Do You Need a Second Opinion? August 1, 2008
Architects and clients can both benefit from an outsider’s perspective on design, budget, and communication issues
How do you … assist architects and their clients on issues that arise during the design process to ensure the feasibility and profitability of a project?
“We analyze the feasibility of client projects, whether by architects or the client,” says Ehsan, who has 35 years of experience as an international architect. As Ehsan was giving architects comments during her lectures about the better understanding of creating uplifting spaces, she thought she could turn her expertise into a consulting firm that provides a second opinion to architects and their clients. “A second opinion is common in other fields, but in architecture we never had that.”
“At the beginning, they thought this was not possible,” Ehsan recalls. “I knew someone who told me architects would be stubborn—but I said, ’try me.’ I told them I am not going to be their architect and have staff, but instead I can remain their consultant for in-house design. I’m not there to take over the mind or job of the client or architect. I’m not bringing elements that say ‘I’m better,’ but instead providing entreaties and points of my expertise on spaces. I’m not there to take the job. Since I’m not on anyone’s payroll, I bring a fresh eye to their design, construction, or budget problems, or any lack of understanding between the architect and client. I won’t jeopardize the wholeness of their concept.”
Gives architects and clients a better understanding of
“Either side will hire me to provide a second opinion,” she notes. “I will comment on selecting a design in their budget or schedule and present architecture with features to uplift mind, body, or spirit. Issues are varied. For instance, when architects hire me, they have clients who can’t choose from the two or three different schemes the architects have given them. By consulting with me, the client will hear from an outsider, completely as a second opinion, as to which one is better and the advantages and disadvantages.”
Ehsan points out she will bring things to the attention of clients, who often, she maintains, don’t know how architects work. “Most of the problems that architects and clients have are related to the lack of client understanding. Our field is so complex and not many of us have done a good job of educating our clients. As a second opinion, I can interfere and show the client where things are, what can be changed to make it better, and if there is anything wrong.”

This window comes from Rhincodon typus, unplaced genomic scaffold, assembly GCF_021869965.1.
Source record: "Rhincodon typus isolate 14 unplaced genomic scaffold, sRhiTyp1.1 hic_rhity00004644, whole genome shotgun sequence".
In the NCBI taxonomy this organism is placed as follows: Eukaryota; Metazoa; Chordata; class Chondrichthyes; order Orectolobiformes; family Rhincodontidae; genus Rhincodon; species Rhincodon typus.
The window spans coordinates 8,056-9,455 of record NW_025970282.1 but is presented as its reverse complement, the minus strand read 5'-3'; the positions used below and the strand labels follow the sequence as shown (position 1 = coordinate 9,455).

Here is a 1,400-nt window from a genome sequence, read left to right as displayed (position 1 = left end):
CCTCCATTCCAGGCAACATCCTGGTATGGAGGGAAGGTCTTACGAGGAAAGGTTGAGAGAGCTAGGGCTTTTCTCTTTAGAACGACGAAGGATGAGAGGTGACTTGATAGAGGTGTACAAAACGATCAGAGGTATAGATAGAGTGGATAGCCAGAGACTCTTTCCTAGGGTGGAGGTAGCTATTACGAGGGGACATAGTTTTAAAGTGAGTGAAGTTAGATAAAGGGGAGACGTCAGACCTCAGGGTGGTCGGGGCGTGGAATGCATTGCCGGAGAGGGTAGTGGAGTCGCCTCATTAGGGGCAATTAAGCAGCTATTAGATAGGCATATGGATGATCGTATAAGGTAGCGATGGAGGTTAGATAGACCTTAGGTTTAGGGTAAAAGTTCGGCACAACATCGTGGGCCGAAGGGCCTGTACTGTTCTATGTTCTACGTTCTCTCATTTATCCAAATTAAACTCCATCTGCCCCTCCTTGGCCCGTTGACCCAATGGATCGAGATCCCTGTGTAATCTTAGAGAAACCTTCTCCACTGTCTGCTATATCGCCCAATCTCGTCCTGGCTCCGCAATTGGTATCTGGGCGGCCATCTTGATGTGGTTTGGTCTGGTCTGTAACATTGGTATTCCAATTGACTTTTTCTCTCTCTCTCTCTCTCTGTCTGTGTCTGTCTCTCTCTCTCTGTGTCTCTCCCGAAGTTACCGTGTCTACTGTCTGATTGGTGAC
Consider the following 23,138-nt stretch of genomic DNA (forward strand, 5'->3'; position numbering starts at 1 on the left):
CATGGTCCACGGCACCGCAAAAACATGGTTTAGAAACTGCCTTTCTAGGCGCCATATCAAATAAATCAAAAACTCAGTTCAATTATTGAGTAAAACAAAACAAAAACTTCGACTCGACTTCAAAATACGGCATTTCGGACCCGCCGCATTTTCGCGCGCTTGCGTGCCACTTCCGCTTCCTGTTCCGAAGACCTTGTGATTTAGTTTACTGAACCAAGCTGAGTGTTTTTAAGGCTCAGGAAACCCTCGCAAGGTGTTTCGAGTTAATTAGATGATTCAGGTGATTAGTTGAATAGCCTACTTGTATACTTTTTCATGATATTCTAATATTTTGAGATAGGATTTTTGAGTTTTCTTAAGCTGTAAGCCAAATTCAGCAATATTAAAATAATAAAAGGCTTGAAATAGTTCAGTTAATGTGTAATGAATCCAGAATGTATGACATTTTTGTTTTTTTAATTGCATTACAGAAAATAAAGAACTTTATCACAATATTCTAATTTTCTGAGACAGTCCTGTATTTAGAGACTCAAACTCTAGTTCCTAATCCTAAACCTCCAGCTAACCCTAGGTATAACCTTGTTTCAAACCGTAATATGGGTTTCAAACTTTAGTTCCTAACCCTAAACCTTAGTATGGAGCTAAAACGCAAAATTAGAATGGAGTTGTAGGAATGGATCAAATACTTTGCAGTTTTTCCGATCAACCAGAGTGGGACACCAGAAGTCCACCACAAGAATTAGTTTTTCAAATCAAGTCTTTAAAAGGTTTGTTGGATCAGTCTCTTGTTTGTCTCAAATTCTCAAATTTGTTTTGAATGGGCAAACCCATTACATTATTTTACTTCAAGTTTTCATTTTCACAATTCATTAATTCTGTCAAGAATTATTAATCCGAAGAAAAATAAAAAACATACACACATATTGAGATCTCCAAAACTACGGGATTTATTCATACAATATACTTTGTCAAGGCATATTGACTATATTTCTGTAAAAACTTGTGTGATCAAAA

Her experience in lecturing about creating uplifting spaces is key to her advice. ”I follow up with the architect or client on designs that are uplifting to the users spirits. I say spirits because often designers won’t think of how space can influence our mind and body. But I don’t condemn any style. The main goal of our business is how to make the design outcome more uplifting. When a person first arrives in a space, that feeling they have is important.”
Architects benefit from an outside opinion
Ehsan says architects can benefit from her firm’s second opinion. “When architects work closely as a small or large team, they are so concentrated on their point of view that they miss a lot of opportunities, and often there is competition among themselves. The best way is for someone from the outside to give an opinion and tell the colleagues if it’s not going well. There’s no political issue. For example, I can show them which scheme would have a positive result and why and how it will be profitable. This is especially important for small firms.”
Mediating the architect, client
Besides design, a common concern that Ehsan is called upon to mediate is the project’s budget. “The perception of the client is that the architect is expensive. Often, the client has to pay for something and doesn’t know where it went. For example, I often tell developers that schematics are only 5-10 percent of what we do. What happens is that the design is attractive to the client, and that teases them, so they are willing to increase the budget. I present the design to them but instead of a cost of $1 million it becomes $1.5 million. The client gets excited and says they will find a way to pay it. Then in the next stage, design development, we give them another estimate, almost the same. Then it goes to the bidding by the contractor, which is a completely different estimate, and $1 million becomes $2 million. The client jumps and asks ‘Why? What?’ The architect says he or she is willing to take off some of the design to fit into their budget. But then the client will complain about paying for the additional time of the architect, and complain about the job being held back.
“I give them an overview of where things can be shifted and changed,” she continues, “to make it part of the creation to stay on budget and on time. That can be as difficult as the creation of the form. We help the client’s understanding before things get too complex and he or she decides to change the architect or have the contractor finish the project.”
Sometimes the client has asked Ehsan to help her build the program, hire the architect by providing two or three names, and be on their board as a consultant. She stresses it’s important to maintain confidentiality with all parties. “My objective is that architects and clients are unified, projects are in line with objectives, and profitability is maximized.”
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